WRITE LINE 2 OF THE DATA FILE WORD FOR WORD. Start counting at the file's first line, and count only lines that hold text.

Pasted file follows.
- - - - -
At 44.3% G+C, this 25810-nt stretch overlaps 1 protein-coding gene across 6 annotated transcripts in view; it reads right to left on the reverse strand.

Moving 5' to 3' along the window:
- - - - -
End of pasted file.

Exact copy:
Moving 5' to 3' along the window: